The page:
A CLOSE run-in with cancer has prompted Simmo’s Ice Cream Dunsborough owner Garth Simpson to promote men’s health throughout his local region.
Mr Simpson was diagnosed with prostate cancer in 2010 and underwent surgery to remove tumours from his prostate in 2012.
“It was a real shock, it really hit home and put things in perspective,” he said.
“I considered myself a relatively healthy man and I wasn’t even 50 at the time – I had no symptoms so it was really alarming.”
After having treatment for the cancer, Mr Simpson saw a physiotherapist to reduce the post-surgery side effects.
Recent research from the Australian Physiotherapy Association shows that tailored pelvic floor exercises can shorten the time and severity of men’s incontinence post-surgery.
Association President Marcus Dripps said up to 95 per cent of men will experience incontinence after surgery, yet most men can recover with the assistance of a pelvic floor physiotherapist.
“Prostate cancer is the second most fatal cancer affecting men, yet there’s still a taboo about the topic and many men are embarrassed to speak about the side effects of surgery to treat the disease,” Mr Dripps said.
“Many men believe that Mother Nature will take its course in post-surgery recovery and return them to full continence, however this is not always the case - for about 5 per cent of men, incontinence will persist a year later.
“New physiotherapy research shows that with the help of a pelvic floor physiotherapist, men can return to full health sooner and regain a good quality of life."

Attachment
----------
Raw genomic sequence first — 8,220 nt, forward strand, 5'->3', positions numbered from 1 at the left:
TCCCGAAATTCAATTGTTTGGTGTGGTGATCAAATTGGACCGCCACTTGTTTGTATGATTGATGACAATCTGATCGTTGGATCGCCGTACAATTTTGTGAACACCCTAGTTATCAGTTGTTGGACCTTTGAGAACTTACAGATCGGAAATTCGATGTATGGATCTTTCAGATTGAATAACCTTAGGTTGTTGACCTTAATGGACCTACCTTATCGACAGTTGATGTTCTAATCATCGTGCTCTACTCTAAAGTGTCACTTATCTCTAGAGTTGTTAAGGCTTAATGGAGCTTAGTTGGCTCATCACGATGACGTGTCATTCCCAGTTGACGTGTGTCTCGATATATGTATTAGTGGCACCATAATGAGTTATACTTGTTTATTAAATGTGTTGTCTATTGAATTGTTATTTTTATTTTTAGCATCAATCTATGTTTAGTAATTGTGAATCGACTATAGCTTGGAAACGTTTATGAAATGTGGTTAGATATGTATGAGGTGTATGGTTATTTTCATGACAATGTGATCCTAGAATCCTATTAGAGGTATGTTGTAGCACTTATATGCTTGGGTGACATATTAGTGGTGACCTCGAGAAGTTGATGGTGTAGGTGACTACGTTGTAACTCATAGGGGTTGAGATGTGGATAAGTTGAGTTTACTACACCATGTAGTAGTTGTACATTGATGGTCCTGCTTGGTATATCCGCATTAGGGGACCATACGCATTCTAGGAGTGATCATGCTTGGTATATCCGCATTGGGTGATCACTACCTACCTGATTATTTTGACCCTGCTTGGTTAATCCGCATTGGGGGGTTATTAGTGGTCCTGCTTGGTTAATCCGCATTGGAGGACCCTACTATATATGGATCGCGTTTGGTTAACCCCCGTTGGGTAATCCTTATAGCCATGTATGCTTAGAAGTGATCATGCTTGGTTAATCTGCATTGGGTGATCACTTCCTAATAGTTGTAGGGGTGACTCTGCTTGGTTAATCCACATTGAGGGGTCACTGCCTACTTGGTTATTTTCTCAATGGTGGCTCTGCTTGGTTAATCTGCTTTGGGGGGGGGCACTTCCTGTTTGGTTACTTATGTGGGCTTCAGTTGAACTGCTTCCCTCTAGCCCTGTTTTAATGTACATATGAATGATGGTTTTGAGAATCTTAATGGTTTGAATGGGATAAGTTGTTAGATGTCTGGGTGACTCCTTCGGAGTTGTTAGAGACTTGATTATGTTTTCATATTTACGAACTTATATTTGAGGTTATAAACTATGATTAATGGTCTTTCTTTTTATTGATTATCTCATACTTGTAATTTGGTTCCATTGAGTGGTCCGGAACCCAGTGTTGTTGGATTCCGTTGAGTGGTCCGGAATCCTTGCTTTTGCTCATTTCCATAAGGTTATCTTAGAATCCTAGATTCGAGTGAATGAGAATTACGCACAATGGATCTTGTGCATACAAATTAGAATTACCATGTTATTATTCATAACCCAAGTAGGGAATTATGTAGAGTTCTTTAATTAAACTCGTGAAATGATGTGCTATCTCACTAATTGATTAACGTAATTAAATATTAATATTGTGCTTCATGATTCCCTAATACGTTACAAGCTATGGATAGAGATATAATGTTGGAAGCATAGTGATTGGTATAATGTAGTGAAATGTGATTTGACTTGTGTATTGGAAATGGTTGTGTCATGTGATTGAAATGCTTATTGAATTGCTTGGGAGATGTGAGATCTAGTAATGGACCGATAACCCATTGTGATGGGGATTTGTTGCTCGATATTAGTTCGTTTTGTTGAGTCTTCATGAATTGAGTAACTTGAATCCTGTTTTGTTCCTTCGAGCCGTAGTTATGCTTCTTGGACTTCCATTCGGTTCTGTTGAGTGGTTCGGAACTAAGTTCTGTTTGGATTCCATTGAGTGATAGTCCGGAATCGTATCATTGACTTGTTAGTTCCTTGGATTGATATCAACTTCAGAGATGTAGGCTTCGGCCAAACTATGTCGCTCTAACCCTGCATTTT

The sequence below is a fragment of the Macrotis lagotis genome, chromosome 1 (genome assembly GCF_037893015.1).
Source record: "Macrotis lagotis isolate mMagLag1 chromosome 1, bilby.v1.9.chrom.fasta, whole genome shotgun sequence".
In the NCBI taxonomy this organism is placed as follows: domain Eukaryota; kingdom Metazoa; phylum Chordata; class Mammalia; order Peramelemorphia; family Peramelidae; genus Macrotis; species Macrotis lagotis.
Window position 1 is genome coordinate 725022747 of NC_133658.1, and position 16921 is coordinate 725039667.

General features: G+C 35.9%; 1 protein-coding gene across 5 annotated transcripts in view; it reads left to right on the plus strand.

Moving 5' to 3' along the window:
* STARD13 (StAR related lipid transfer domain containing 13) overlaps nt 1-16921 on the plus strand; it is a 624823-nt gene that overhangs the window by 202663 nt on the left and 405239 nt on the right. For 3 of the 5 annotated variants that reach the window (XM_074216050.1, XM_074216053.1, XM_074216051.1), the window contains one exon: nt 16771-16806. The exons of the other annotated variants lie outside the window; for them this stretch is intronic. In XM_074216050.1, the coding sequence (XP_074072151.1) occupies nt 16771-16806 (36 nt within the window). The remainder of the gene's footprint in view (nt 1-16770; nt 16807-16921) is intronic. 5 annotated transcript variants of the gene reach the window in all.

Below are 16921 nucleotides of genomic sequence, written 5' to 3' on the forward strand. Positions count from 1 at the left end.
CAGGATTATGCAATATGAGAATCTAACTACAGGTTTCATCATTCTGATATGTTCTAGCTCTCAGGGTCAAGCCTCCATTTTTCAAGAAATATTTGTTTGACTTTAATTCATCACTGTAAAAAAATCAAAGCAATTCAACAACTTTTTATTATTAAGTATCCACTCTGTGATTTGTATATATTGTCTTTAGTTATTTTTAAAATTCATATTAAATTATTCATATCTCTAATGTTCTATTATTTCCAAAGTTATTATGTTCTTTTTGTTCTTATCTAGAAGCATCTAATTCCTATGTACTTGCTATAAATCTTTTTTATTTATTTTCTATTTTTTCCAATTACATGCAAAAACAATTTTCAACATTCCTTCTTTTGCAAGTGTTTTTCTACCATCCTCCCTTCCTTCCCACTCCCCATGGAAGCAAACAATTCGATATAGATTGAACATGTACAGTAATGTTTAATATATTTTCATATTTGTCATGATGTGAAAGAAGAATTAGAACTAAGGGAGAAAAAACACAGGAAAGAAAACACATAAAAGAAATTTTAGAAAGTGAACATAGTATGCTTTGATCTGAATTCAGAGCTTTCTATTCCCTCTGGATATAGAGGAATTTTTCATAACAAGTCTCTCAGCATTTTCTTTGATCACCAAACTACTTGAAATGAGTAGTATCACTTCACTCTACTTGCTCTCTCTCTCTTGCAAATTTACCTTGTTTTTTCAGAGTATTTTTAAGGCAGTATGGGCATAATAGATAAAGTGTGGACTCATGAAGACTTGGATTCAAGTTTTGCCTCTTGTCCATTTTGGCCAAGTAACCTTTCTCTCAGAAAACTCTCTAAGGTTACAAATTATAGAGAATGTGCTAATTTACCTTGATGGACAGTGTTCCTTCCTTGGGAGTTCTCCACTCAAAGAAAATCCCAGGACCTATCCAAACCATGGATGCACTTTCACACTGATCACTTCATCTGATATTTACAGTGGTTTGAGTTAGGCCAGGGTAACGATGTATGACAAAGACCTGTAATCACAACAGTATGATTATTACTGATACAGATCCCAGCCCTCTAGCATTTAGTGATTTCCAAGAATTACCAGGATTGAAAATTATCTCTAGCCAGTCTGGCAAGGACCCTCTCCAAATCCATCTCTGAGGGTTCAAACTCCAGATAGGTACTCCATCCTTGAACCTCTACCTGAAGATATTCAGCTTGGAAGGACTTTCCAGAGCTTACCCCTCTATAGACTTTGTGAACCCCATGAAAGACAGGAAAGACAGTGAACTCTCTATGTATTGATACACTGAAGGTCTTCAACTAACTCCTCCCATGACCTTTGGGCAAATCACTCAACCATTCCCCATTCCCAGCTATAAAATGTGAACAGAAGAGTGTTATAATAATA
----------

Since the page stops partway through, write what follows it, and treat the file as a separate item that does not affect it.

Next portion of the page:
Mr Simpson has now teamed his personal experience with his business to raise awareness for men’s health.
He has created a blue “resurrection” flavoured ice-cream that he uses to start conversations about men’s health with customers.
“I use the flavour to help tell my story to others and hopefully inspire them to stay in good health,” he said.
“Cancer especially can be a silent killer so regular checkups are a big thing.”
But the rum and coconut flavoured ice-cream has a touch of larrikin humour behind it.
“Resurrection is a bit of a play on words for ‘erection’ and the ice-cream is served with an M&M on top to symbolise a Viagra pill,” Mr Simpson joked.
“It’s a bit out there, but the whole point is to get men to come forward and talk about health issues, instead of avoiding it.”
Mr Simpson has used a number of platforms to promote men’s health, including local radio stations.
“I’ve given a few speeches here and there but I usually enjoy just chatting to people in general,” he said.
“The best feedback I’ve had came after doing a session on RadioWest.
“One woman heard my story and convinced her husband to go for a check-up. It turned out he did have prostate cancer and he got the treatment he needed.